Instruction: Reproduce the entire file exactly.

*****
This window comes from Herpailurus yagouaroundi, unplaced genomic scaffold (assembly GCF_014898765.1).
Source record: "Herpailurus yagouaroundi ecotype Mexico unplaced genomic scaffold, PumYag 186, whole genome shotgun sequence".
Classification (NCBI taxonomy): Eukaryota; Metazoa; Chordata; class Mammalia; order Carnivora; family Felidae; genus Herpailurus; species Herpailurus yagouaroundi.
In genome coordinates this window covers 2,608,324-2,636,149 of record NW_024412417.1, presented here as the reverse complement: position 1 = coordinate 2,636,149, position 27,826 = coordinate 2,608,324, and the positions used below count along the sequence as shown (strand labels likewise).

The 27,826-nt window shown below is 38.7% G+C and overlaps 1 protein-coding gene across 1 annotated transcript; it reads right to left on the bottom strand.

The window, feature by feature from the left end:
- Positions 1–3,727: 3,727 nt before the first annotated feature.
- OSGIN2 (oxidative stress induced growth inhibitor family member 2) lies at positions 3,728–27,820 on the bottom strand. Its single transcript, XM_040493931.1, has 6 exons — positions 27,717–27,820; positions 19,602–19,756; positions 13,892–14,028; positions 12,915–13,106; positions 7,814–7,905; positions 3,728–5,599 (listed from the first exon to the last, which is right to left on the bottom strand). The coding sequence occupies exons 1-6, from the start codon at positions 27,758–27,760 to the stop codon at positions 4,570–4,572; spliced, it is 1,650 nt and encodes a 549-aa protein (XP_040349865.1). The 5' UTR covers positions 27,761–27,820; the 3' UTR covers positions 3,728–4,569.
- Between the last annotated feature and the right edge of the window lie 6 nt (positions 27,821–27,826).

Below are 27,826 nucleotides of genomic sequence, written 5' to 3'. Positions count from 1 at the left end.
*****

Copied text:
This window comes from Herpailurus yagouaroundi, unplaced genomic scaffold (assembly GCF_014898765.1).
Source record: "Herpailurus yagouaroundi ecotype Mexico unplaced genomic scaffold, PumYag 186, whole genome shotgun sequence".
Classification (NCBI taxonomy): Eukaryota; Metazoa; Chordata; class Mammalia; order Carnivora; family Felidae; genus Herpailurus; species Herpailurus yagouaroundi.
In genome coordinates this window covers 2,608,324-2,636,149 of record NW_024412417.1, presented here as the reverse complement: position 1 = coordinate 2,636,149, position 27,826 = coordinate 2,608,324, and the positions used below count along the sequence as shown (strand labels likewise).

The 27,826-nt window shown below is 38.7% G+C and overlaps 1 protein-coding gene across 1 annotated transcript; it reads right to left on the bottom strand.

The window, feature by feature from the left end:
- Positions 1–3,727: 3,727 nt before the first annotated feature.
- OSGIN2 (oxidative stress induced growth inhibitor family member 2) lies at positions 3,728–27,820 on the bottom strand. Its single transcript, XM_040493931.1, has 6 exons — positions 27,717–27,820; positions 19,602–19,756; positions 13,892–14,028; positions 12,915–13,106; positions 7,814–7,905; positions 3,728–5,599 (listed from the first exon to the last, which is right to left on the bottom strand). The coding sequence occupies exons 1-6, from the start codon at positions 27,758–27,760 to the stop codon at positions 4,570–4,572; spliced, it is 1,650 nt and encodes a 549-aa protein (XP_040349865.1). The 5' UTR covers positions 27,761–27,820; the 3' UTR covers positions 3,728–4,569.
- Between the last annotated feature and the right edge of the window lie 6 nt (positions 27,821–27,826).

Below are 27,826 nucleotides of genomic sequence, written 5' to 3'. Positions count from 1 at the left end.